Sermons by Katherine Ragsdale

Occasional Sermons by Episcopal priest, Katherine Hancock Ragsdale.

Location: Massachusetts

you can always google me at "Katherine Ragsdale" OR "Katherine Hancock Ragsdale"

Thursday, March 25, 2004

Good Friday and the Passion of the Christ

Good Friday, 2004
St. David’s, Pepperell
Katherine Hancock Ragsdale

It’s hard, this year, to go into this day without thinking about the movie The Passion of the Christ. So let’s go ahead and take note for a moment. The movie has much to condemn it, but it does do us one service. It illustrates the danger of Good Friday – the danger that we become so fixated on the crucifixion of Jesus that we neglect to notice his life, and so miss the point -- and not just the point of his life, but even the point of his death.

The movie’s unrelenting emphasis on this last day, in addition to grossly misrepresenting the Gospel accounts and the historical evidence and indulging an unhealthy and unholy obsession with violence, this focus on only the last day means focussing entirely on Jesus as object of other people’s deplorable actions and pays no attention to Jesus as subject of his own life and story – making choices that led him to this moment.

The only theory that even begins to make sense of such an approach is the old (and not very edifying) Theory of the Atonement. By that theory the sins of humanity carry a price and that price must be paid. There’s no forgiveness here. God’s love for us, God’s unwillingness to lose us to the eternal damnation that is, supposedly, the inevitable price for our sins, results not in God forgiving us but instead in God transferring the debt – to Jesus. In this version of the story Jesus comes not to show us a better way to live, not to woo us to God, not to invite and entice us to the feast, but simply as a pawn to pay our bill with his blood.

And we, watching his agony and death, are given a stern, “see what you’ve done” and sent away, presumably to feel ashamed of ourselves and therefore clean up our acts so this doesn’t happen again.

Ahhh, but there’s the rub. By this theory the debt is paid, once for all, and covers all sins past and yet to come – of our ancestors and our offspring and ourselves. Which pretty nicely lets us off the hook. Unfortunate as the whole episode may have been and as bad as we may feel about it, it is, nonetheless, done. Nothing we do or fail to do now can undo it – either by causing it not to have happened or by negating its effect. So, why exactly is it that we need to behave better now? In what way do our actions matter?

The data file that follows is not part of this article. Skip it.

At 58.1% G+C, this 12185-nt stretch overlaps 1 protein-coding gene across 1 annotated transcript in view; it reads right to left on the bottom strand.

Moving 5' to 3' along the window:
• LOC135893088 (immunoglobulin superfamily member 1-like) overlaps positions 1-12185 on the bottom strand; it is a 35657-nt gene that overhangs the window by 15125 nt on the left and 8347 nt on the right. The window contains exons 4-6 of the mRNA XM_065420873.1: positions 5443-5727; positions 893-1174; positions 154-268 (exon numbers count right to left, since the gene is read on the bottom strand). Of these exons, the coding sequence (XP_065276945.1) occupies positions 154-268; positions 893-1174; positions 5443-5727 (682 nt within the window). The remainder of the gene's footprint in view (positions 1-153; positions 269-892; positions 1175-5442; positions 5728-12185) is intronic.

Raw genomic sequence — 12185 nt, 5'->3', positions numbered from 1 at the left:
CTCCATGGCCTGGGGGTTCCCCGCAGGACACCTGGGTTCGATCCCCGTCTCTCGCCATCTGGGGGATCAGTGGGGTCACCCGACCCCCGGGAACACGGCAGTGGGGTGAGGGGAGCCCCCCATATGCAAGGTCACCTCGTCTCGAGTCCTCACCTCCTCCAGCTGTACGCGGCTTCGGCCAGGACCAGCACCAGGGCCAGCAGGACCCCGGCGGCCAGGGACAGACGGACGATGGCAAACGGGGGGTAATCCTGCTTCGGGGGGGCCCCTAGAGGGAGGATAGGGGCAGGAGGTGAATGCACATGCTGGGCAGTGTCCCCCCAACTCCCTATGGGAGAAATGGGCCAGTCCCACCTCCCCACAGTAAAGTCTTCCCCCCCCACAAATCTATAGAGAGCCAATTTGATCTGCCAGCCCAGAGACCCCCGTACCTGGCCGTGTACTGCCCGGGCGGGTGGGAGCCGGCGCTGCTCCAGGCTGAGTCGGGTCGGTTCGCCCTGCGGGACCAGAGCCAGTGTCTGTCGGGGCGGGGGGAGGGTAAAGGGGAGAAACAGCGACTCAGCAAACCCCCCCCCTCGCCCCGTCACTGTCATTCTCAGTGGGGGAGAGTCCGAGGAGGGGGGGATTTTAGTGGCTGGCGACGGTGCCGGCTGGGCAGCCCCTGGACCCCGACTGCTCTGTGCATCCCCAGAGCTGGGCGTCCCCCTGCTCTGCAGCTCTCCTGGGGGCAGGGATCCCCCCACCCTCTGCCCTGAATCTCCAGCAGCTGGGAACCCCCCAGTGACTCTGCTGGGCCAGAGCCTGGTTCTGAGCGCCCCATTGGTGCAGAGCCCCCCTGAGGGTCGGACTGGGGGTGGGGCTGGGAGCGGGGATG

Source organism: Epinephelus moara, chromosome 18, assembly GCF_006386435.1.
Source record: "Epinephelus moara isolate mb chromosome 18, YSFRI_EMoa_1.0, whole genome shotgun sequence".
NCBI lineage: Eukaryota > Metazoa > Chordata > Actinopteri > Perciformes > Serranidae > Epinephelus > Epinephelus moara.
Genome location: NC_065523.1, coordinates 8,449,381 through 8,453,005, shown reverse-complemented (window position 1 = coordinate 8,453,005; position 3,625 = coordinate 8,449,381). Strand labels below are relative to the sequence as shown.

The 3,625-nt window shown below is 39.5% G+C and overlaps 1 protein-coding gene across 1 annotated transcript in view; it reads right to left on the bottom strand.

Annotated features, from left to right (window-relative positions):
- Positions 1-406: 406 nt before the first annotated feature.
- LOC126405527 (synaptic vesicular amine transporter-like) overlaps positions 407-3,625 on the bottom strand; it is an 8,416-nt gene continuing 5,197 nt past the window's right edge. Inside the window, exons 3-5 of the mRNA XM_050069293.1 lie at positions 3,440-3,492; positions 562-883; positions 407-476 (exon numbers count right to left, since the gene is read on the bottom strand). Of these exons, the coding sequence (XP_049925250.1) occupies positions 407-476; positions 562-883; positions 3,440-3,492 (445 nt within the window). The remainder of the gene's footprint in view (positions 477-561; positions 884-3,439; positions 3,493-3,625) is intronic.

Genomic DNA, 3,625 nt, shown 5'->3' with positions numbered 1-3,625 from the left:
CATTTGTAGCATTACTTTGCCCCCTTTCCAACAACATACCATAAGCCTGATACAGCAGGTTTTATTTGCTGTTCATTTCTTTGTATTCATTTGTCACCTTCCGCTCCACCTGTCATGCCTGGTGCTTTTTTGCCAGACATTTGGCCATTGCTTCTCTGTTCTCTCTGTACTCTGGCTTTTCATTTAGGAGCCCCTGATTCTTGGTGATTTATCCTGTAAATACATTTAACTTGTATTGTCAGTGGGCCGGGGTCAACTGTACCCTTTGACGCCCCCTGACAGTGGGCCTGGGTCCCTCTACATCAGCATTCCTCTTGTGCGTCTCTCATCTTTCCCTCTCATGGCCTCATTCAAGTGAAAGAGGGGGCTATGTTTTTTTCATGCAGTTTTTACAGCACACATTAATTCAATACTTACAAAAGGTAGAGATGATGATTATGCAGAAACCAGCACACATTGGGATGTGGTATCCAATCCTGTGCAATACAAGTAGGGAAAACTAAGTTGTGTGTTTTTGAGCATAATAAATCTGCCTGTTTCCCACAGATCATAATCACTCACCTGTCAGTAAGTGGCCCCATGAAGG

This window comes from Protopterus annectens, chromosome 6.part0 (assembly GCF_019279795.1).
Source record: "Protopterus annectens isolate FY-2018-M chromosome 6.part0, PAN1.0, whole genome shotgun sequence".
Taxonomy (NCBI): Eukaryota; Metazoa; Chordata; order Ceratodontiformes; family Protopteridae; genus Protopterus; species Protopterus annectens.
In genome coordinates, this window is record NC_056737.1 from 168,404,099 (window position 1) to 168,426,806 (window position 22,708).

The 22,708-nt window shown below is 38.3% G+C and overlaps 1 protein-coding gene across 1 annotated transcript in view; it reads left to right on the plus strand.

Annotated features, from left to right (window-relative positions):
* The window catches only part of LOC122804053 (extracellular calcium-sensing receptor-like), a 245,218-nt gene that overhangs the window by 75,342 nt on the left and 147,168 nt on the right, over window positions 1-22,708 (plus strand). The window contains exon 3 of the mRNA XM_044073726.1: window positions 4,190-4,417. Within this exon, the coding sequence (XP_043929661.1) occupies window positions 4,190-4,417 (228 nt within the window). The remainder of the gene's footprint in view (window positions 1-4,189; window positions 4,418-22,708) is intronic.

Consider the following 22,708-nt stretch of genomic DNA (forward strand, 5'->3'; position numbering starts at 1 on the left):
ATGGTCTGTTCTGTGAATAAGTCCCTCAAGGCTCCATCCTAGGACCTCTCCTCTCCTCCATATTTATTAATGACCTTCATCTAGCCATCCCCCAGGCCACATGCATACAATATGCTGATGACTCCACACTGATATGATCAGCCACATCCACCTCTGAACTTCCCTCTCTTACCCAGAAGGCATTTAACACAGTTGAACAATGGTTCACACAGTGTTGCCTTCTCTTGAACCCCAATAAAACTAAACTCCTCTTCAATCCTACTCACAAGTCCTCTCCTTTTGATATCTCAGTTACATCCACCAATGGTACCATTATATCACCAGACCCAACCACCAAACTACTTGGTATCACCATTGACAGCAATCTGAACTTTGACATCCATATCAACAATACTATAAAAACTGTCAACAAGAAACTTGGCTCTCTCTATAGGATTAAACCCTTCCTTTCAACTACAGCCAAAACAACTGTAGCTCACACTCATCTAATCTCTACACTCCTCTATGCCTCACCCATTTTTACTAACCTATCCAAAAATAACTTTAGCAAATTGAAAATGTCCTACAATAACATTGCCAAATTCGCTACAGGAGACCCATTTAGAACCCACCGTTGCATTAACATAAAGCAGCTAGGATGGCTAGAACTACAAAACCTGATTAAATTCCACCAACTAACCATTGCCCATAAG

But – if instead of focussing on the Crucifixion as some cosmic and eternal check-mate, pre-planned, pre-ordained, we focus on the life and teaching of Jesus, we see that we are invited to live a life like his… not because if we don’t he’s gonna get it, but because that’s the way we get to be like him – complete, joyful, authentic, fully and only who we were created to be, whole. That’s how we get to experience the glorious banquet that was prepared for us from the dawn of creation and that waits for us even now.

And the real importance of the Crucifixion is also brought home to us. We live in, we are a part of, a world where those with power and privilege will do anything to keep it and even those without much of either toady to those who do have them in the hope of a few scraps – or at least of avoiding a kick.

It is not true that the Crucifixion was the most horrible thing anyone has ever suffered. Oh yes, it was horrible, but humans have a talent for inflicting suffering. We do it daily – just open a newspaper to see a fraction of the evidence. Daily, people die slow and horrible deaths because we live in a world that fails to follow the example of our Lord and Savior, a world full of folks, like us, who refuse to give away all that we have – power, privilege, possessions – and take up our own crosses and follow. A world that sanctions killing others and taking all that they have rather than letting ourselves do without or be put at risk.

And we can’t get off the hook by saying Jesus died for us and so we’re in the clear.

On Good Friday we are called to remember and repent – not just of the sins that sent Jesus to the cross 2000 years ago, but of the sins that kill and maim and break the heart of God’s people, God’s own self, today. And for our part in creating and sustaining a world where such sin thrives.

God knows how hopeless and helpless we feel in the face of this pervasive sin. God understands the enormity of it and our own oh –so-human limitations. And God does not condemn us to hell for our failure. On the contrary – God promises, implausibly, to redeem it. God continues to invite us to the feast.

But, before you go your way rejoicing in our salvation – and in our good fortune not to be among those in agony this day – let us take this day to pause and remember our culpability and pray for the strength and courage and wisdom, and grace, to become instruments of peace and salvation in the world.

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